Israel, Hamas Defy Truce Calls as Gaza Toll Hits 150

The world implored Israel and Hamas Saturday to end hostilities as warplanes pounded Gaza for a fifth straight day, killing at least 45 Palestinians, and militants replied with rockets.

Both sides have brushed off calls for a truce, and Israel is building up troops and armor on the Gaza border for a possible ground invasion.

As the Palestinian death toll hit 150, and with no Israelis killed, the U.N. Security Council unanimously urged Israel and Hamas to respect "international humanitarian laws" and stop the loss of life.

The 15-member council urged a return to the "calm and restitution of the November 2012 ceasefire", referring to Gaza's last deadly full-scale conflict.

Israel's aerial campaign -- the largest and deadliest since 2012 -- saw strikes start early on Saturday, including one that hit a center for the handicapped, and another that killed two nephews of Gaza's former Hamas premier, Ismail Haniya.

Rockets fired from Gaza targeted Jerusalem and Tel Aviv, with several intercepted over Israel's commercial capital and Jerusalem-bound projectiles hitting two southern West Bank cities.

Hundreds of rockets have so far caused no Israeli deaths, and many have been intercepted by the Iron Dome missile defense system.

In the latest attack, at least 15 Palestinians were killed in Israeli strikes on Gaza City late on Saturday, medics in the coastal enclave said.

"At least 15 Palestinians were killed in an Israeli strike on the Tuffah neighborhood in Gaza City that hit a house and a mosque," emergency services spokesman Ashraf al-Qudra said.

Another 35 were injured in the same strike, and one more person was killed in southern Gaza's Rafah, Qudra said.

An attack on the northern Gaza Strip hit a center for the handicapped, killing two disabled women and wounding four, the center's director said.

"They didn't understand what was happening and they were so frightened," Jamila Alaywa said of those inside the care home.

"They fired the rocket and it hit us without any warning."

Other targets included a bank, the homes of Hamas leaders and a mosque that Israel said was used to store weapons.

Two of Haniya's nephews were among the dead in one strike, residents said.

Three rockets fired from Gaza, apparently at Jerusalem, fell short, hitting Hebron and Bethlehem, the army and Palestinian security sources said, with no reports of casualties.

Of four fired later at Tel Aviv, three were intercepted above the city and another hit open ground south of it, the army said, with Hamas having warned of the attacks an hour before.

Hamas has fired several rockets at Jerusalem and Israel's commercial capital Tel Aviv since Tuesday, most of which have been intercepted.

Well over 500 projectiles have struck Israel, the army says.

Amid international efforts to mediate a truce, Egyptian president Abdel Fatah al-Sisi's government was in touch with both sides, his spokesman said.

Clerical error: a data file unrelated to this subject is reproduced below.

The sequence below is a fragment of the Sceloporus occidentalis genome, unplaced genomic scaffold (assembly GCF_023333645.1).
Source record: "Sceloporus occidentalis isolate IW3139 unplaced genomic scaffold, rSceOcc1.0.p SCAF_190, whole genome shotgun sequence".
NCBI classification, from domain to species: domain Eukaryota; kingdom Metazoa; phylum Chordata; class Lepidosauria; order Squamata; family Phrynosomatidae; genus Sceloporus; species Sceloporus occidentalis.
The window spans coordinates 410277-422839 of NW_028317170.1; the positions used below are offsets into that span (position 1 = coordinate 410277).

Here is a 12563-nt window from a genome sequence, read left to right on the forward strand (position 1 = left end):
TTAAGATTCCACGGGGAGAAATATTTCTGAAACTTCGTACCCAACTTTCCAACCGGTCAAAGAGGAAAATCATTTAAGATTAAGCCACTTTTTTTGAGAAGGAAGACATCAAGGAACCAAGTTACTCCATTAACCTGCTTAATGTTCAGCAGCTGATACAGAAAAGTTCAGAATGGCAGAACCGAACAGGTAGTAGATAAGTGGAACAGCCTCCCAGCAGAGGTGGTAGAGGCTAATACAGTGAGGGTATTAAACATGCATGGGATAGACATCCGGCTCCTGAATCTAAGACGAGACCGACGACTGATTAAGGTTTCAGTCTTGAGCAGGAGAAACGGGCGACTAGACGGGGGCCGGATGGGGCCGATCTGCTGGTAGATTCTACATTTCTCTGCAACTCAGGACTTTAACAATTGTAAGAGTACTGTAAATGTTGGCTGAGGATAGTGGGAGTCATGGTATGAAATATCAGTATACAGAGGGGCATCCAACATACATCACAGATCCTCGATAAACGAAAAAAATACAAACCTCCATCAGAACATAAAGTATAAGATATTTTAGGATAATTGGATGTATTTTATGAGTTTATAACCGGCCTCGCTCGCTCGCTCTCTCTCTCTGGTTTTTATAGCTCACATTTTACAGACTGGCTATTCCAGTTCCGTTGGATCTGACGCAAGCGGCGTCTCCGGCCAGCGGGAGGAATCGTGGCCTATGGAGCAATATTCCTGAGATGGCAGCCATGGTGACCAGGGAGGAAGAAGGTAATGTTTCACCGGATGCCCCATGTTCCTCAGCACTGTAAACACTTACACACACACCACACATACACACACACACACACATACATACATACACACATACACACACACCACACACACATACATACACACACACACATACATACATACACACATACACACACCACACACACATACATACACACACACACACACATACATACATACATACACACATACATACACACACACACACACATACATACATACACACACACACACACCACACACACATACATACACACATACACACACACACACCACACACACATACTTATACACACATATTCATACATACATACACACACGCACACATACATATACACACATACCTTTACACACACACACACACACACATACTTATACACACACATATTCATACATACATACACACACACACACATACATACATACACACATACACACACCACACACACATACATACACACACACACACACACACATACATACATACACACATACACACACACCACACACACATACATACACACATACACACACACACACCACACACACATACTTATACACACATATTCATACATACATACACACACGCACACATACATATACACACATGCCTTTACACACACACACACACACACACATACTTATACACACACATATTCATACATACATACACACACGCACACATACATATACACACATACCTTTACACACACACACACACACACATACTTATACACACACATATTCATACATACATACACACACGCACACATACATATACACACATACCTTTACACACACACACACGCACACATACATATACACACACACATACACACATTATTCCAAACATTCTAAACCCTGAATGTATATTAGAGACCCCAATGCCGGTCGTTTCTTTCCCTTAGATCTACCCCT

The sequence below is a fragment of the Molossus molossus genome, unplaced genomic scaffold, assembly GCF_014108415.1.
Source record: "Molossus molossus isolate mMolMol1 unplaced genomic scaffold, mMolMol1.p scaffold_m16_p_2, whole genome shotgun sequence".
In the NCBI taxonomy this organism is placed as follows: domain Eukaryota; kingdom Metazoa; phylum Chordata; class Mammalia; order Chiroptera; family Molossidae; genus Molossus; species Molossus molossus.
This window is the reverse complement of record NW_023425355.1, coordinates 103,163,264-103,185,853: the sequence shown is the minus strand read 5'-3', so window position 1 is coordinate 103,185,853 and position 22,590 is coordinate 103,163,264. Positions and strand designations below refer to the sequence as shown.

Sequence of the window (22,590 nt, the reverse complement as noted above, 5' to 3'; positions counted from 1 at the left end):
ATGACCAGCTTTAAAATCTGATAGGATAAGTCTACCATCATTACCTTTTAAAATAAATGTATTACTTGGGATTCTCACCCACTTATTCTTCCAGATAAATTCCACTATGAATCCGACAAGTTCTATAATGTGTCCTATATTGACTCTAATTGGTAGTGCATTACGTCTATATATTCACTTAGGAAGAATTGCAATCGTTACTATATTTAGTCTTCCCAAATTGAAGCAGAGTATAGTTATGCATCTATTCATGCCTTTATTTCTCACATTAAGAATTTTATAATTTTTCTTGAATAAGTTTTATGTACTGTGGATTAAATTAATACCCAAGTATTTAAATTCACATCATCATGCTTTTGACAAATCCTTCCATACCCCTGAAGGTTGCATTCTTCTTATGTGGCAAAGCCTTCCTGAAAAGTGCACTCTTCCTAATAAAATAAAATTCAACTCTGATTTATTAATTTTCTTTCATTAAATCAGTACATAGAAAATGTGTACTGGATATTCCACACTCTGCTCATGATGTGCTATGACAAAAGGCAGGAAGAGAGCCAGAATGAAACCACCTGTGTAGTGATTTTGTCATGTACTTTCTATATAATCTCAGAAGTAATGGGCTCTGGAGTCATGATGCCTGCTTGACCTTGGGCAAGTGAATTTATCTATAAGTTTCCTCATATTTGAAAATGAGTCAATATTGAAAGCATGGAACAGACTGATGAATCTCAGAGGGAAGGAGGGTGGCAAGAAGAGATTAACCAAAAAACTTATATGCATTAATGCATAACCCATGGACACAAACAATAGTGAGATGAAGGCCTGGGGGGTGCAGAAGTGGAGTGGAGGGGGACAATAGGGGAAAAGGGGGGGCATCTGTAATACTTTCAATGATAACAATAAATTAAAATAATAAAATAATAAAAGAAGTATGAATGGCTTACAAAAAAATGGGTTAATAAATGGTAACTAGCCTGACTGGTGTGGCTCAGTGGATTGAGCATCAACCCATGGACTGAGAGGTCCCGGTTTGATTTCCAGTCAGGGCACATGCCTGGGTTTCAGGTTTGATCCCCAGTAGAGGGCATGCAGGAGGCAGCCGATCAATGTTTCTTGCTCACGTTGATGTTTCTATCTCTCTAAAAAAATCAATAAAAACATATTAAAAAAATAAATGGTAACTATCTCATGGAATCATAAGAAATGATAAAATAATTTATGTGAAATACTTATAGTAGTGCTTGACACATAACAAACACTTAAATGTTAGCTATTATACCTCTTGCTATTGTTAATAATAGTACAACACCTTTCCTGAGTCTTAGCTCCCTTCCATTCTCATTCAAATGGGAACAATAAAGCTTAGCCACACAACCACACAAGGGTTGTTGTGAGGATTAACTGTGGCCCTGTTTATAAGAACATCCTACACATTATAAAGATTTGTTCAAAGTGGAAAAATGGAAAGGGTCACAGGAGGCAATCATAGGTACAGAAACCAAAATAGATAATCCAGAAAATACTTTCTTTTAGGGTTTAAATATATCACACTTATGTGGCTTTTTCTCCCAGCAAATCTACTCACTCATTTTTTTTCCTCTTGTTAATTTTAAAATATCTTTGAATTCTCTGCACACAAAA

Sisi met Middle East Quartet envoy Tony Blair in Cairo on Saturday to discuss the crisis, and later warned against escalation causing further loss of "innocent lives".

In Washington, the White House has said it is willing to "leverage" its relationships in the region to bring about a ceasefire.

The chief diplomats of Britain, France, Germany and the United States are due to discuss how to achieve a truce when they meet in Vienna on Sunday.

Italian Foreign Minister Federica Mogherini plans to visit Israel and the Palestinian territories from July 14-17 and Egypt on July 18, her ministry said.

Iranian Foreign Minister Mohammad Javad Zarif, in a taped interview with U.S. broadcaster NBC, urged Washington to use the U.N. to stop the Israeli strikes.

However, there has been little sign that either side is interested in an immediate end to the hostilities.

On Friday, Cairo said its efforts to mediate a return to a 2012 ceasefire agreement "have met with stubbornness".

And Israeli Prime Minister Netanyahu told a Tel Aviv news conference he would not end the military campaign until he achieved his goal of stopping the Hamas fire.

"No international pressure will prevent us from striking, with all force, against the terrorist organization which calls for our destruction," he said.

Haniya said: "(Israel) is the one that started this aggression and it must stop, because we are (simply) defending ourselves."

The latest conflict unfolded after last month's kidnap and murder of three young Israelis in the occupied West Bank and the brutal revenge killing of a Palestinian teenager by Jewish extremists.

Israel cracked down on Hamas, though the Islamist group declined to confirm or deny involvement in the abductions, and Gaza militants hit back with intensified rocket fire.

Israel says preparations are under way for a possible ground incursion, with tanks and artillery massed along the border and some 33,000 reservists mobilized out of 40,000 approved by the cabinet.

Foreign Minister Avigdor Lieberman has said he expected a political decision on a possible ground operation to be taken by Sunday.

Source: Agence France Presse

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